I know it’s not cool to be a prescriptivist, but can I just say that Merriam-Webster picked the dumbest fucking word in the universe as their Word of the Year 2007? I’m aware that M-W itself didn’t make the choice, the eleven year olds who use their web site did, but isn’t that why they have all those lexicographers lying around? To point out when the rest of us are being idiots, and shut us down?

A few people wrote this week about M-W’s announcement, and I didn’t say anything, because I didn’t have anything nice to say. Actually I have one nice thing to say, which is that some of the comments on Wordie’s page for it are pretty good, including the links to various etymologies, and, especially, the prior art from Chaucer. But I got a few more emails today and figured, fine, I’ll uncork myself and spew some bile.

I’m not even sure I don’t like the word, but I hate that they picked it, and I’m not alone. It’s not just the winner that sucks, it’s the whole list. Conundrum? Apathetic? What do these words have to do with anything interesting or topical? The only good word of the lot is Pecksniffian, though why it’s on a list of words for 2007, and not 1857, is beyond me.

M-W is in the doghouse, along with William Safire. I’m now doubly glad M-W got voted off the island a month or so ago, when by unanimous consent they were replaced by OneLook as one of the sites Wordie links to.

7 thoughts on “m00t

  1. Hear, hear, John! I’d say this was a sign of the utter downfall of civilization, but there are so many other signs….

  2. Hi John:

    Great blog — sorry I’m late in responding to your original post.

    I’m pretty sure that caring about standards of language doesn’t
    necessarily make one a prescriptivist! In case you’re still curious: many of the nominees for Words of the Year list were frequently looked up on our Web site during the past 12 months.

    “Pecksniffian,” for example, was used by Bill O’Reilly a few times, and his use caused the word to spike in the daily list of words that are looked up online. “Pugnacious” was used by the late Gerald Ford to describe Dick
    Cheney. “Sputum” was a word that Katie Couric mispronounced on the air, causing a fuss. On a more serious note, “charlatan” was used by the Virginia Tech shooter in the ranting note found afterward.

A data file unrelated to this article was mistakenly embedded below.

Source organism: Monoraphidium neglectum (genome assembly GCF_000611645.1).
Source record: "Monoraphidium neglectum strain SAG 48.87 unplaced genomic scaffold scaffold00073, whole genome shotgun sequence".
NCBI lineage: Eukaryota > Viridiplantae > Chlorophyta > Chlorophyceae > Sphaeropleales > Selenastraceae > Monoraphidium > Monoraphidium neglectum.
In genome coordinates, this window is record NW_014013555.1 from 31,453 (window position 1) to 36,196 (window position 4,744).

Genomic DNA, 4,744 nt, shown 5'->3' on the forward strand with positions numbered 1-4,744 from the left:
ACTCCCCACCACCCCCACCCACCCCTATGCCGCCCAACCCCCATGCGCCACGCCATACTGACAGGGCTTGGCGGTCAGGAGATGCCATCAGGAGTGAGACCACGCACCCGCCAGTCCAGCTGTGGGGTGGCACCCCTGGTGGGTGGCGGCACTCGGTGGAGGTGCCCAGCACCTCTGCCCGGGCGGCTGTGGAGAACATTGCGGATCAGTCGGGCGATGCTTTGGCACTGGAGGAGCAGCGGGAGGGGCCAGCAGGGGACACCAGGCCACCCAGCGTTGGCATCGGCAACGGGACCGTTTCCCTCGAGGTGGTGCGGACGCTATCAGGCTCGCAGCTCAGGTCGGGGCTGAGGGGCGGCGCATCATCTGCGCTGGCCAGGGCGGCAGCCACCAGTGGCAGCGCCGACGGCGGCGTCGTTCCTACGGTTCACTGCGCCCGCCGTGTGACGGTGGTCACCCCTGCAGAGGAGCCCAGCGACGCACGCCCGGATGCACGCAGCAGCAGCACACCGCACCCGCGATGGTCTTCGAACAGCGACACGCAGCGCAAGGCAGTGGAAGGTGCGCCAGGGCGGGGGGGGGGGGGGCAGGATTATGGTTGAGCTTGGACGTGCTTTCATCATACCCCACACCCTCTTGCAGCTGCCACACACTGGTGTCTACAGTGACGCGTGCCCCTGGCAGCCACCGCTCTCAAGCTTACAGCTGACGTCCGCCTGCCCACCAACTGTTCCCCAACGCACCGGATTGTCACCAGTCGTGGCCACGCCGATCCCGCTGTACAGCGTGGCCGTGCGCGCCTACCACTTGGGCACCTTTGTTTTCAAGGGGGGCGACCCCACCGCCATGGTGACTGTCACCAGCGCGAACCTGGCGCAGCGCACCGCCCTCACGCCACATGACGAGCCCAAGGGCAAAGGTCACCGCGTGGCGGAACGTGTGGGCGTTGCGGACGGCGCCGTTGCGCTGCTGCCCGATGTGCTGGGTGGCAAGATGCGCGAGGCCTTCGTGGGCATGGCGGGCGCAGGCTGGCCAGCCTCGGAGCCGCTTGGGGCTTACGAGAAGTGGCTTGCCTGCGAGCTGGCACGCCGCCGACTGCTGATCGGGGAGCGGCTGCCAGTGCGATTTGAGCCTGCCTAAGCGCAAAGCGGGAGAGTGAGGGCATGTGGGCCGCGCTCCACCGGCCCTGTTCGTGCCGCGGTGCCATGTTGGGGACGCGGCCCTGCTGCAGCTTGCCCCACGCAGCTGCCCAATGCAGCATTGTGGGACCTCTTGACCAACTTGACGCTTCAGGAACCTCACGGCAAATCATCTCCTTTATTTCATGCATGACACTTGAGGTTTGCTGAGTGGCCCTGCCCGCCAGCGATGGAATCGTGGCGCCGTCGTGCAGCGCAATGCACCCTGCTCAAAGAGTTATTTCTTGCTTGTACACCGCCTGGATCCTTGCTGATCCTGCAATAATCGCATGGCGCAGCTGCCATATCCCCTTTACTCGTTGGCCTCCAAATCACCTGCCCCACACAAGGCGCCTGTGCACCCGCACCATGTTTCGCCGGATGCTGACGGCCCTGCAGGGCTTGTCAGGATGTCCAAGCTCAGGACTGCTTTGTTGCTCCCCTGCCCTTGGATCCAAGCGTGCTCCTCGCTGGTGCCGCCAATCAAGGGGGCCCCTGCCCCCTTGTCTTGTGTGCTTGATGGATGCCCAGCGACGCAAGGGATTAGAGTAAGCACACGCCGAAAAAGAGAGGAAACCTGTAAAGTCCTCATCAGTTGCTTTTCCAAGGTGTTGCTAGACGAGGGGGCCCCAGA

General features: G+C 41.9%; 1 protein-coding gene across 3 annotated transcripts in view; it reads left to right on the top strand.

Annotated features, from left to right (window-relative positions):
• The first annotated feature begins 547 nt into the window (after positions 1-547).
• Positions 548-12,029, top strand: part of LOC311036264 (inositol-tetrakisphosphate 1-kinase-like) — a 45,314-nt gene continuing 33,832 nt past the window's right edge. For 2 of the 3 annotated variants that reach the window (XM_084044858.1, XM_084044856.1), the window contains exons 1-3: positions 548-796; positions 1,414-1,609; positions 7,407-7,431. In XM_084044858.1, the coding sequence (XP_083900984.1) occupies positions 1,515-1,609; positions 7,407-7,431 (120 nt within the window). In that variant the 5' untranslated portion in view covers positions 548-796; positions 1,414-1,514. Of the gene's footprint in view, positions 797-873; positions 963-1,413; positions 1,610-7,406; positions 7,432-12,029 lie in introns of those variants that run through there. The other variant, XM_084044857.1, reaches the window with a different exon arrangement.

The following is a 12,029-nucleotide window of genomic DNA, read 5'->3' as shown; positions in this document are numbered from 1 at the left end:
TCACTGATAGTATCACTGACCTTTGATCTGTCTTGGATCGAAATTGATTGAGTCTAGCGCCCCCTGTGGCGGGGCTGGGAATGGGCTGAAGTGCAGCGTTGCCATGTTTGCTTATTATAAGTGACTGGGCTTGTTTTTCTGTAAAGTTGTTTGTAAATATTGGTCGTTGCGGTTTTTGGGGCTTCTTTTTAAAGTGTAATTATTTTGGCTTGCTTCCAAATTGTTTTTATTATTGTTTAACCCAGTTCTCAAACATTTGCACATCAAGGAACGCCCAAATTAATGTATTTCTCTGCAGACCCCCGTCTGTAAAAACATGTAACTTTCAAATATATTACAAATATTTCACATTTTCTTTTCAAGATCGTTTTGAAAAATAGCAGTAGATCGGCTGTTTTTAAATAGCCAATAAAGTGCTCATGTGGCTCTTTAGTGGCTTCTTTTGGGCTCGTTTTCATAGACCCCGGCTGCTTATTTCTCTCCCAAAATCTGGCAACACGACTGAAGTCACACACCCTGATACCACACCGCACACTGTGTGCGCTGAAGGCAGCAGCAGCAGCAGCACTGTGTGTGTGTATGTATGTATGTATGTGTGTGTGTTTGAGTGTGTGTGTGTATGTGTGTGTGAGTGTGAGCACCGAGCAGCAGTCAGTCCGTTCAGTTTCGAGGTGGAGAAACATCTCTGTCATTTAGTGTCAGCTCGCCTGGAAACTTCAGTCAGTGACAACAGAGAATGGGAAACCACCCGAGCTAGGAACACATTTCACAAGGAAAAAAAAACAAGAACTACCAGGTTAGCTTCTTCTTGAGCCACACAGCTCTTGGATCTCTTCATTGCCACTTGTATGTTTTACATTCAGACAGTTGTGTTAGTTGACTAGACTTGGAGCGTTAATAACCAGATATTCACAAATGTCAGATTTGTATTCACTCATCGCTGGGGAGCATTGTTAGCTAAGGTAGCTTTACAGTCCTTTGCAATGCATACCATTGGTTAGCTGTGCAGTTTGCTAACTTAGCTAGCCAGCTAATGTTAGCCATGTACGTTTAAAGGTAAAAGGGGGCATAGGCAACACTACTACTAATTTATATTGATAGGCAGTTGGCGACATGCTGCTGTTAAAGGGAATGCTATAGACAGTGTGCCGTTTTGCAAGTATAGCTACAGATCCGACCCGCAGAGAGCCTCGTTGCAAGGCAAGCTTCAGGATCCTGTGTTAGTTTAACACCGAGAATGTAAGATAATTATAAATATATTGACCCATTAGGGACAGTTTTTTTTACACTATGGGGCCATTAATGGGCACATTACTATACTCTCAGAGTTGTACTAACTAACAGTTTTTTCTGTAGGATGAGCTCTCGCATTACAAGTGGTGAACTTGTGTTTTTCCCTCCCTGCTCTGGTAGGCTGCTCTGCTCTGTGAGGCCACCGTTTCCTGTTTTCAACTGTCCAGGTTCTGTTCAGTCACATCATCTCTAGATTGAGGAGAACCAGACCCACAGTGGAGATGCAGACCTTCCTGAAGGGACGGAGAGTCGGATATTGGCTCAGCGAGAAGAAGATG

A few popular entries in the open source “Open Dictionary” were also
    included in the list of nominees, including “w00t” and “facebook” and

    With over a billion page views per year on the Online Dictionary there is obviously a lot of dross to weed through, including some words that are daily leaders (like “affect,” “effect,” and “love”), but once
    those are isolated we’re able to identify words that move up and down the list during key periods — giving a picture of what the culture is thinking about on any given day. As a simple barometer of how people use the dictionary, it’s hard to beat. We don’t know why some words get looked up
    (“apathetic,” “conundrum”) but we duly present them as facts. As you mention in your post, the pick of “w00t” has started lots of great discussion about language, and that’s all we could hope for.

    –Peter Sokolowski, Editor at Large, Merriam-Webster

  3. Hi Peter, thanks for being so sporting about my rant, and for explaining some aspects of the selection process.

    A well-known blogger once told me that blogs need heroes and villains, and I like the comic book drama of that. I selected Merriam-Webster and William Safire to be bad guys more or less at random. But anyone who can roll so gracefully with the punches is automatically my hero, so I guess Safire will have to go it alone.


  4. Peter, I’d love to have M-W expose those trends to thw world. When do people start to look up Halloween? Is it “pop” or “soda”, and can you code that by geography? Some awesome analytics waiting for you there.

  5. It would be fabulous to have that data. One could use it to record the occurrence of certain words in popular culture, such as “truthiness”. Such data would helpful in the future for looking back at our time and seeing when words were first looked up.

    However, data is a precious commodity in today’s world, and I don’t think they could just give it away.

  6. Data certainly is precious, but often it becomes more so once you give it away. People start to do interesting things with it, linking back to you, and providing you with yet more data.

    And, not to be too Machiavellian, but giving it away also gets people hooked on you as a source. Data is a lot more valuable once someone has built something that relies on it. And a one-time dump is rarely all that useful–you need a constant stream to do anything really interesting.

  7. You’re probably right John, I would quickly become addicted if I had access to such models. Even I had just a text dump, once I got it I could put it into a database, searchable on any number of different qualities. We could generate models about which words are searched for at which times, and given new data, we could predict if a neologism would catch on.

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